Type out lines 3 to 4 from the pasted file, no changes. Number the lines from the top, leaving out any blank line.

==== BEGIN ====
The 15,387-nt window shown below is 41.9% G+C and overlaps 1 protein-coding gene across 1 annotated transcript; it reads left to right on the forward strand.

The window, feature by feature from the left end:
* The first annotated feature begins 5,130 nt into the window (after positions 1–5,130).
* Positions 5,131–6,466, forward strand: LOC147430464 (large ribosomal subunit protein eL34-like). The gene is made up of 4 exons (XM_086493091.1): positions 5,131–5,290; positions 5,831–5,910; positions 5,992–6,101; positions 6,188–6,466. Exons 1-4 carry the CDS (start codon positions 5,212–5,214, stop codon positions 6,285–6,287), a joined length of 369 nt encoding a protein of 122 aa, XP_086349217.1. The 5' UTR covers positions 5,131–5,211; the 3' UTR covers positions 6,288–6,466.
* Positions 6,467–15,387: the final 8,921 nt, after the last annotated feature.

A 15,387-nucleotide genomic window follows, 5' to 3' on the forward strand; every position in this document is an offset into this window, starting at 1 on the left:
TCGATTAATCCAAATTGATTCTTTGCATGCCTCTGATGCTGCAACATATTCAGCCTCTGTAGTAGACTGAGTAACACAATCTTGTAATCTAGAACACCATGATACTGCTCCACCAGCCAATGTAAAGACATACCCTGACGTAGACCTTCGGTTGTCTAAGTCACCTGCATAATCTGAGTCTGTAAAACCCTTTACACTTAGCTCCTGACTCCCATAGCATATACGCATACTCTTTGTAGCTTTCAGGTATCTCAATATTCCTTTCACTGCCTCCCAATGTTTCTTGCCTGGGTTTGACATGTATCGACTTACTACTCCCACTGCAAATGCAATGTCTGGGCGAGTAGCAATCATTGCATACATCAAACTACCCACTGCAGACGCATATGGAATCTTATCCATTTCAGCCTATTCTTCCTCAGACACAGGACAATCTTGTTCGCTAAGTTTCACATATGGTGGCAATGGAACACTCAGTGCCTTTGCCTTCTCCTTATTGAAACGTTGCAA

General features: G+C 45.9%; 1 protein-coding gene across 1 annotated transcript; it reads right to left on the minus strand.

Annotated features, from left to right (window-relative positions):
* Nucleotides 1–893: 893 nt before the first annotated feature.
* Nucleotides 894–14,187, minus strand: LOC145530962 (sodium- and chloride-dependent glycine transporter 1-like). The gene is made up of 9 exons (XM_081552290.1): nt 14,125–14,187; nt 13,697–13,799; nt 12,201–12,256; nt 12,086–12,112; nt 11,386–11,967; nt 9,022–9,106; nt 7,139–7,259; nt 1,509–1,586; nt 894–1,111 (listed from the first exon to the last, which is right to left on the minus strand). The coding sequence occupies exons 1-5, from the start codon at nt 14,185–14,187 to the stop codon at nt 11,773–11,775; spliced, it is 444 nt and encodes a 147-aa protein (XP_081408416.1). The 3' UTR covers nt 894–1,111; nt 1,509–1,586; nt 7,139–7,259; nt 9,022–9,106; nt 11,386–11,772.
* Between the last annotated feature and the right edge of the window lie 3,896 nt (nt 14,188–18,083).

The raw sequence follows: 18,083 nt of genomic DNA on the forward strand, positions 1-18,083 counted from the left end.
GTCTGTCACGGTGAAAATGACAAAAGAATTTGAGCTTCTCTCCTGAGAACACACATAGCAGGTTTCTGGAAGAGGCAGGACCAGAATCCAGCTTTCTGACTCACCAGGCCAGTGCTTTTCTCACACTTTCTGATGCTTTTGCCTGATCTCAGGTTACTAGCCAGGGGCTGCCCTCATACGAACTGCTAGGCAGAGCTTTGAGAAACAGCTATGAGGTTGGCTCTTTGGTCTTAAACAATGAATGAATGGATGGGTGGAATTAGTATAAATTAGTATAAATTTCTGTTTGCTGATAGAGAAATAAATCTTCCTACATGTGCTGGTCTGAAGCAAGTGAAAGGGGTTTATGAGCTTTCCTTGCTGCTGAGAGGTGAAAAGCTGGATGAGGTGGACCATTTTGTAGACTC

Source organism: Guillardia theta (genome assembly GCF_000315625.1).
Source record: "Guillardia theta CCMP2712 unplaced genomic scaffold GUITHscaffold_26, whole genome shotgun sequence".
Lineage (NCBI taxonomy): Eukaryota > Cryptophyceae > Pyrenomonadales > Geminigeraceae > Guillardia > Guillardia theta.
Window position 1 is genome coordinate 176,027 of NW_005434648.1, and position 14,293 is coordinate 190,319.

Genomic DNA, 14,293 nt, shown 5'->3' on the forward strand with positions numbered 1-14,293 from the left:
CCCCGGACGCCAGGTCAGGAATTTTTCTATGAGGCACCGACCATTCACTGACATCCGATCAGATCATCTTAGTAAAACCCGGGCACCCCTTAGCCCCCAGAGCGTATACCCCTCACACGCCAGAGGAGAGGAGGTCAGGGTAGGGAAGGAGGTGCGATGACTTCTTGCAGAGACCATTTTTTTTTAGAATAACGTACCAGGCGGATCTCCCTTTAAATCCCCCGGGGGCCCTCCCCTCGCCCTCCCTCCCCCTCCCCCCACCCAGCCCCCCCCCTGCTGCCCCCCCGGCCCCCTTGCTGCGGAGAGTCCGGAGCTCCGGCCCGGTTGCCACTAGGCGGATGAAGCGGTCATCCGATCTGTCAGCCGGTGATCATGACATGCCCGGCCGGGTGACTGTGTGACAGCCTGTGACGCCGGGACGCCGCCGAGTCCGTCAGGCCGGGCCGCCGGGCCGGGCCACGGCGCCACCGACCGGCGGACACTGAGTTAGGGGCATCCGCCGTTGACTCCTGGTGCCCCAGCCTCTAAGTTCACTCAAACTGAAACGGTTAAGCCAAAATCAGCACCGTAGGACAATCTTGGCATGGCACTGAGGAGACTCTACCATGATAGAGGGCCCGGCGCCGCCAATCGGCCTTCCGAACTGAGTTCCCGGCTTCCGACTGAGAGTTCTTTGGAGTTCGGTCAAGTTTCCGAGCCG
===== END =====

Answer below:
* The first annotated feature begins 5,130 nt into the window (after positions 1–5,130).
* Positions 5,131–6,466, forward strand: LOC147430464 (large ribosomal subunit protein eL34-like). The gene is made up of 4 exons (XM_086493091.1): positions 5,131–5,290; positions 5,831–5,910; positions 5,992–6,101; positions 6,188–6,466. Exons 1-4 carry the CDS (start codon positions 5,212–5,214, stop codon positions 6,285–6,287), a joined length of 369 nt encoding a protein of 122 aa, XP_086349217.1. The 5' UTR covers positions 5,131–5,211; the 3' UTR covers positions 6,288–6,466.